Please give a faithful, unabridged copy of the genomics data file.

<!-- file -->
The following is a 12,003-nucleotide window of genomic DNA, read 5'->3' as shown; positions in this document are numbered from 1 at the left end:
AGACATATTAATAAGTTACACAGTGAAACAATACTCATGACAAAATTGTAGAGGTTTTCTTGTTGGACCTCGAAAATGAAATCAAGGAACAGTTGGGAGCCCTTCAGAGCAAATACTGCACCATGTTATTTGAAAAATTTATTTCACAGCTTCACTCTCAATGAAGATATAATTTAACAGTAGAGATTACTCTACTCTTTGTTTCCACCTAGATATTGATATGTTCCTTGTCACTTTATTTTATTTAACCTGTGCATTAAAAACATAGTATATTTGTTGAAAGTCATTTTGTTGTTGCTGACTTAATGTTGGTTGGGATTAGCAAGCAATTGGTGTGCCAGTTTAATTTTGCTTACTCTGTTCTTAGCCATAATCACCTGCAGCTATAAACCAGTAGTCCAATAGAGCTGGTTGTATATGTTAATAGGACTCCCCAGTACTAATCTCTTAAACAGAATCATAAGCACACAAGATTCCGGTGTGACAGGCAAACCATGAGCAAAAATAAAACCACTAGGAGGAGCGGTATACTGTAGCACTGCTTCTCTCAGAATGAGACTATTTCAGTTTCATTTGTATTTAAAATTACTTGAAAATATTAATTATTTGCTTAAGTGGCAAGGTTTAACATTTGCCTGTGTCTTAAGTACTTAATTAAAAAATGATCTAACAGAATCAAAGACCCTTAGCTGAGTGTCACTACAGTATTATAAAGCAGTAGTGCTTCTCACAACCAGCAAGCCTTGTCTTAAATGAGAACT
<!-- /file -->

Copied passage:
The following is a 12,003-nucleotide window of genomic DNA, read 5'->3' as shown; positions in this document are numbered from 1 at the left end:
AGACATATTAATAAGTTACACAGTGAAACAATACTCATGACAAAATTGTAGAGGTTTTCTTGTTGGACCTCGAAAATGAAATCAAGGAACAGTTGGGAGCCCTTCAGAGCAAATACTGCACCATGTTATTTGAAAAATTTATTTCACAGCTTCACTCTCAATGAAGATATAATTTAACAGTAGAGATTACTCTACTCTTTGTTTCCACCTAGATATTGATATGTTCCTTGTCACTTTATTTTATTTAACCTGTGCATTAAAAACATAGTATATTTGTTGAAAGTCATTTTGTTGTTGCTGACTTAATGTTGGTTGGGATTAGCAAGCAATTGGTGTGCCAGTTTAATTTTGCTTACTCTGTTCTTAGCCATAATCACCTGCAGCTATAAACCAGTAGTCCAATAGAGCTGGTTGTATATGTTAATAGGACTCCCCAGTACTAATCTCTTAAACAGAATCATAAGCACACAAGATTCCGGTGTGACAGGCAAACCATGAGCAAAAATAAAACCACTAGGAGGAGCGGTATACTGTAGCACTGCTTCTCTCAGAATGAGACTATTTCAGTTTCATTTGTATTTAAAATTACTTGAAAATATTAATTATTTGCTTAAGTGGCAAGGTTTAACATTTGCCTGTGTCTTAAGTACTTAATTAAAAAATGATCTAACAGAATCAAAGACCCTTAGCTGAGTGTCACTACAGTATTATAAAGCAGTAGTGCTTCTCACAACCAGCAAGCCTTGTCTTAAATGAGAACT